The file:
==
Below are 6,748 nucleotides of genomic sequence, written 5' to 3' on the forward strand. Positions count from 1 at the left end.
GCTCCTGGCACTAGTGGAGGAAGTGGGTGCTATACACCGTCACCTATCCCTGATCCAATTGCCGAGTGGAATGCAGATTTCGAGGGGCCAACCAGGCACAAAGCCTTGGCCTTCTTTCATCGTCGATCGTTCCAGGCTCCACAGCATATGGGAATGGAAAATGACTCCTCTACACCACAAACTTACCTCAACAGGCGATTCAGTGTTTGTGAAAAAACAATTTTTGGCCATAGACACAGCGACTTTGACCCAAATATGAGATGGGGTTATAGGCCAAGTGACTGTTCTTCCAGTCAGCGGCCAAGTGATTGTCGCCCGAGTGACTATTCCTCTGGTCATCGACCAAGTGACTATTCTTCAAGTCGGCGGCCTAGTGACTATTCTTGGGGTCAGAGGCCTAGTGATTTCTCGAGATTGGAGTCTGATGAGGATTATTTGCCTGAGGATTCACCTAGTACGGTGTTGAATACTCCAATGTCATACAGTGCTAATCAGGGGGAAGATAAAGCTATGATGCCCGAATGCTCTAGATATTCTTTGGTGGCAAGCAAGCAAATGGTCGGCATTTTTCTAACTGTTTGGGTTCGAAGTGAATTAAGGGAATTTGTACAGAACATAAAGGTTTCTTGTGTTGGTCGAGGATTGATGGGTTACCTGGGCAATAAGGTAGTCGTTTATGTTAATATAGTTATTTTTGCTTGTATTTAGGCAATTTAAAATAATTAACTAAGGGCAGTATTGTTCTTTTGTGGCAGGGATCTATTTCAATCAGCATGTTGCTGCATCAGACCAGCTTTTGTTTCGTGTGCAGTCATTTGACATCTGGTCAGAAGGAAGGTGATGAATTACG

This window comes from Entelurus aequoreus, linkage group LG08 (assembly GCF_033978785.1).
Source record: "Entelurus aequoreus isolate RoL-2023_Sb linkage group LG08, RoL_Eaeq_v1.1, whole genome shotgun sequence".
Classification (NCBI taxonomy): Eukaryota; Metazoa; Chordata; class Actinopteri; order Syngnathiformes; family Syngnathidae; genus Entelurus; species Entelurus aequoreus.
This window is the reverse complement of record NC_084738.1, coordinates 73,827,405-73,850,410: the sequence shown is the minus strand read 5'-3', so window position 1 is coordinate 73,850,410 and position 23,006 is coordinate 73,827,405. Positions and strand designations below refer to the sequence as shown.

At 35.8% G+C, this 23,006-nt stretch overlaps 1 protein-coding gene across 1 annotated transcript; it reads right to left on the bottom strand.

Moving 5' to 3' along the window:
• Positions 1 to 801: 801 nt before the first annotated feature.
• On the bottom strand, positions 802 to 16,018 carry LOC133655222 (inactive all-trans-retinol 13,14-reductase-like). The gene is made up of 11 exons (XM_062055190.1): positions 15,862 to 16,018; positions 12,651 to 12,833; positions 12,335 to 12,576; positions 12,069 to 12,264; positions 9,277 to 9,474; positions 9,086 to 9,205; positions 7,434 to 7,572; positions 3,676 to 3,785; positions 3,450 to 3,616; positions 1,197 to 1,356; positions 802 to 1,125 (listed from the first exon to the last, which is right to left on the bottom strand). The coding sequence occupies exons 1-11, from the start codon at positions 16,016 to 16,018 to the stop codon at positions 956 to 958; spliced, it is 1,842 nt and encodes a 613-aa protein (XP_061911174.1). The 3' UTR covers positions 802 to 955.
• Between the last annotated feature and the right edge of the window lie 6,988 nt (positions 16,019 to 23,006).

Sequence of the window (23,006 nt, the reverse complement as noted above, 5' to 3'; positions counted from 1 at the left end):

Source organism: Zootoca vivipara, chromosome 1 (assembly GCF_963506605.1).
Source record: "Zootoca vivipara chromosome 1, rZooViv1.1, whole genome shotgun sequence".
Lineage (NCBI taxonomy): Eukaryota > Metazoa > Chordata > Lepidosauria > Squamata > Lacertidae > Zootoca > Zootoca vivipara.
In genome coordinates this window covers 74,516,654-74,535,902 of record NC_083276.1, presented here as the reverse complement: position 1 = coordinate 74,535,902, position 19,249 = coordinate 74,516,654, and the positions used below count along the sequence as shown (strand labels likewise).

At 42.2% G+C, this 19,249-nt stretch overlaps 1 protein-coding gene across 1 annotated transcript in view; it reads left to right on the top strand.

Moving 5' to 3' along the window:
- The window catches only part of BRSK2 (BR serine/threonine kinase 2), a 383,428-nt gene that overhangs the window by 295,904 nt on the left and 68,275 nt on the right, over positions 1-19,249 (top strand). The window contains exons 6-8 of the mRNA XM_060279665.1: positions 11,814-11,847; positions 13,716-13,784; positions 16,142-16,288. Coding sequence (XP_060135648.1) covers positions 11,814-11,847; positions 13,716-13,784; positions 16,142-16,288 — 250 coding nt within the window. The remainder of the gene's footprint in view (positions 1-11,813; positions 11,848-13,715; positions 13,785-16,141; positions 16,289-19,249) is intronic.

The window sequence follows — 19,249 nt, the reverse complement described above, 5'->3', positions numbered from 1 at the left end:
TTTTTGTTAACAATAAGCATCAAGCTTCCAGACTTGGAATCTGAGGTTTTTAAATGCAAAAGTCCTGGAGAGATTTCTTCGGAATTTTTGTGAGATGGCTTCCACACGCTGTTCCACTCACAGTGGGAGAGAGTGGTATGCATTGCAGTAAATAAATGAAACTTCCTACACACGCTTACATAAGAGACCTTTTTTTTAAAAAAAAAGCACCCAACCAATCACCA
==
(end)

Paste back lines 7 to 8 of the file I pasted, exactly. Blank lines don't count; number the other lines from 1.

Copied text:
At 35.8% G+C, this 23,006-nt stretch overlaps 1 protein-coding gene across 1 annotated transcript; it reads right to left on the bottom strand.

Moving 5' to 3' along the window: